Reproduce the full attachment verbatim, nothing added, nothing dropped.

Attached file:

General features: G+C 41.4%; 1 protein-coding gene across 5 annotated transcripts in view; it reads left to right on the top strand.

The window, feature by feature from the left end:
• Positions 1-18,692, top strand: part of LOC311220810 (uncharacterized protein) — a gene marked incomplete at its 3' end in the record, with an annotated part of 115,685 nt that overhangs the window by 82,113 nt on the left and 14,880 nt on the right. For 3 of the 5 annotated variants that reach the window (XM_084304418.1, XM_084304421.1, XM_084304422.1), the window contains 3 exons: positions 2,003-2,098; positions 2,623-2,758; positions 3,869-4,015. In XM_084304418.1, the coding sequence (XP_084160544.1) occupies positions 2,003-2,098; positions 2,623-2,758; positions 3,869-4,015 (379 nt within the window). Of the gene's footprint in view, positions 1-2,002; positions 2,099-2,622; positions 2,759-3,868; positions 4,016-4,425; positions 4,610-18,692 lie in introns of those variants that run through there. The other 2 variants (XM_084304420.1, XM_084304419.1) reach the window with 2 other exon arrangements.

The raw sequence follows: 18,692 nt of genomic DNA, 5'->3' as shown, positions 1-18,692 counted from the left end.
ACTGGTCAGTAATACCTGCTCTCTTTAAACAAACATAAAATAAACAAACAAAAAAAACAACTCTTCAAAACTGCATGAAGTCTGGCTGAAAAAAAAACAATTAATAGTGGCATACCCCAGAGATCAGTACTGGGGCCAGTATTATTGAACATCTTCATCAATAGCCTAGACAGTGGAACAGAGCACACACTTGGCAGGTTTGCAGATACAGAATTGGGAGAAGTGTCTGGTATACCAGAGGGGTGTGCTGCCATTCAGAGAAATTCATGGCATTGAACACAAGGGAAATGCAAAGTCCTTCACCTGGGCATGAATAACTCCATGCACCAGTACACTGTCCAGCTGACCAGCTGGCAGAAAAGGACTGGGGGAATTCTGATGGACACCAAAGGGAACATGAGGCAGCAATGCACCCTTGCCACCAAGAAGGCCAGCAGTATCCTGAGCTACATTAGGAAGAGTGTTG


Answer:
General features: G+C 41.4%; 1 protein-coding gene across 5 annotated transcripts in view; it reads left to right on the top strand.

The window, feature by feature from the left end:
• Positions 1-18,692, top strand: part of LOC311220810 (uncharacterized protein) — a gene marked incomplete at its 3' end in the record, with an annotated part of 115,685 nt that overhangs the window by 82,113 nt on the left and 14,880 nt on the right. For 3 of the 5 annotated variants that reach the window (XM_084304418.1, XM_084304421.1, XM_084304422.1), the window contains 3 exons: positions 2,003-2,098; positions 2,623-2,758; positions 3,869-4,015. In XM_084304418.1, the coding sequence (XP_084160544.1) occupies positions 2,003-2,098; positions 2,623-2,758; positions 3,869-4,015 (379 nt within the window). Of the gene's footprint in view, positions 1-2,002; positions 2,099-2,622; positions 2,759-3,868; positions 4,016-4,425; positions 4,610-18,692 lie in introns of those variants that run through there. The other 2 variants (XM_084304420.1, XM_084304419.1) reach the window with 2 other exon arrangements.

The raw sequence follows: 18,692 nt of genomic DNA, 5'->3' as shown, positions 1-18,692 counted from the left end.
ACTGGTCAGTAATACCTGCTCTCTTTAAACAAACATAAAATAAACAAACAAAAAAAACAACTCTTCAAAACTGCATGAAGTCTGGCTGAAAAAAAAACAATTAATAGTGGCATACCCCAGAGATCAGTACTGGGGCCAGTATTATTGAACATCTTCATCAATAGCCTAGACAGTGGAACAGAGCACACACTTGGCAGGTTTGCAGATACAGAATTGGGAGAAGTGTCTGGTATACCAGAGGGGTGTGCTGCCATTCAGAGAAATTCATGGCATTGAACACAAGGGAAATGCAAAGTCCTTCACCTGGGCATGAATAACTCCATGCACCAGTACACTGTCCAGCTGACCAGCTGGCAGAAAAGGACTGGGGGAATTCTGATGGACACCAAAGGGAACATGAGGCAGCAATGCACCCTTGCCACCAAGAAGGCCAGCAGTATCCTGAGCTACATTAGGAAGAGTGTTG